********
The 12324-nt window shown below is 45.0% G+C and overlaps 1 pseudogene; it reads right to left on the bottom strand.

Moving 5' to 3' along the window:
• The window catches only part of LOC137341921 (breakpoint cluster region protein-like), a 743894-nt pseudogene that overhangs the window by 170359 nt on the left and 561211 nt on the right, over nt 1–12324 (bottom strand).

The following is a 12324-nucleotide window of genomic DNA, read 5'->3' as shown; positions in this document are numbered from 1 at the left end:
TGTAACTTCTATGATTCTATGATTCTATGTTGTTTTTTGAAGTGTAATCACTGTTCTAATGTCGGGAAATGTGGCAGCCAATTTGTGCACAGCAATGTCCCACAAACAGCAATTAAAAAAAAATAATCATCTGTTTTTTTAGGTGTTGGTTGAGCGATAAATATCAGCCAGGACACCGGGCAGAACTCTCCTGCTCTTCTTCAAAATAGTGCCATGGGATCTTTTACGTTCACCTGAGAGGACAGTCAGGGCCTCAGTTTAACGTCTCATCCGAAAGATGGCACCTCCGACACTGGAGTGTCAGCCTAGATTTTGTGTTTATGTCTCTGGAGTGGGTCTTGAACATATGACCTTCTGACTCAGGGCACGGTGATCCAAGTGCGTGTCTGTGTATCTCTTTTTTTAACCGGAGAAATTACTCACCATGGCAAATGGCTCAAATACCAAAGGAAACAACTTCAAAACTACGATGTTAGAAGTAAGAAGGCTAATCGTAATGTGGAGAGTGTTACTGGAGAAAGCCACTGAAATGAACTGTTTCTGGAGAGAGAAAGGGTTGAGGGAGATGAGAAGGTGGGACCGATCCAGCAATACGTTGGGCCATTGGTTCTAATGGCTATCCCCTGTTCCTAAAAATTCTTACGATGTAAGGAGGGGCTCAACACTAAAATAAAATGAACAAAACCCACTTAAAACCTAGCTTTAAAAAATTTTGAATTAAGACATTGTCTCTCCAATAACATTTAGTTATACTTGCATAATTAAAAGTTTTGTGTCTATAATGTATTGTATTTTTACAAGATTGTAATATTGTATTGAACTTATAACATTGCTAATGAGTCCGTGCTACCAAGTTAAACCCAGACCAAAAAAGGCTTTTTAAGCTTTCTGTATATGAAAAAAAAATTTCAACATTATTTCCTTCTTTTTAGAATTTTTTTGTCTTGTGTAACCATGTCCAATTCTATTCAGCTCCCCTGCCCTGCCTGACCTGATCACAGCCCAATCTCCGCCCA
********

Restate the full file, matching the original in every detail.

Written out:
The 12324-nt window shown below is 45.0% G+C and overlaps 1 pseudogene; it reads right to left on the bottom strand.

Moving 5' to 3' along the window:
• The window catches only part of LOC137341921 (breakpoint cluster region protein-like), a 743894-nt pseudogene that overhangs the window by 170359 nt on the left and 561211 nt on the right, over nt 1–12324 (bottom strand).

The following is a 12324-nucleotide window of genomic DNA, read 5'->3' as shown; positions in this document are numbered from 1 at the left end:
TGTAACTTCTATGATTCTATGATTCTATGTTGTTTTTTGAAGTGTAATCACTGTTCTAATGTCGGGAAATGTGGCAGCCAATTTGTGCACAGCAATGTCCCACAAACAGCAATTAAAAAAAAATAATCATCTGTTTTTTTAGGTGTTGGTTGAGCGATAAATATCAGCCAGGACACCGGGCAGAACTCTCCTGCTCTTCTTCAAAATAGTGCCATGGGATCTTTTACGTTCACCTGAGAGGACAGTCAGGGCCTCAGTTTAACGTCTCATCCGAAAGATGGCACCTCCGACACTGGAGTGTCAGCCTAGATTTTGTGTTTATGTCTCTGGAGTGGGTCTTGAACATATGACCTTCTGACTCAGGGCACGGTGATCCAAGTGCGTGTCTGTGTATCTCTTTTTTTAACCGGAGAAATTACTCACCATGGCAAATGGCTCAAATACCAAAGGAAACAACTTCAAAACTACGATGTTAGAAGTAAGAAGGCTAATCGTAATGTGGAGAGTGTTACTGGAGAAAGCCACTGAAATGAACTGTTTCTGGAGAGAGAAAGGGTTGAGGGAGATGAGAAGGTGGGACCGATCCAGCAATACGTTGGGCCATTGGTTCTAATGGCTATCCCCTGTTCCTAAAAATTCTTACGATGTAAGGAGGGGCTCAACACTAAAATAAAATGAACAAAACCCACTTAAAACCTAGCTTTAAAAAATTTTGAATTAAGACATTGTCTCTCCAATAACATTTAGTTATACTTGCATAATTAAAAGTTTTGTGTCTATAATGTATTGTATTTTTACAAGATTGTAATATTGTATTGAACTTATAACATTGCTAATGAGTCCGTGCTACCAAGTTAAACCCAGACCAAAAAAGGCTTTTTAAGCTTTCTGTATATGAAAAAAAAATTTCAACATTATTTCCTTCTTTTTAGAATTTTTTTGTCTTGTGTAACCATGTCCAATTCTATTCAGCTCCCCTGCCCTGCCTGACCTGATCACAGCCCAATCTCCGCCCA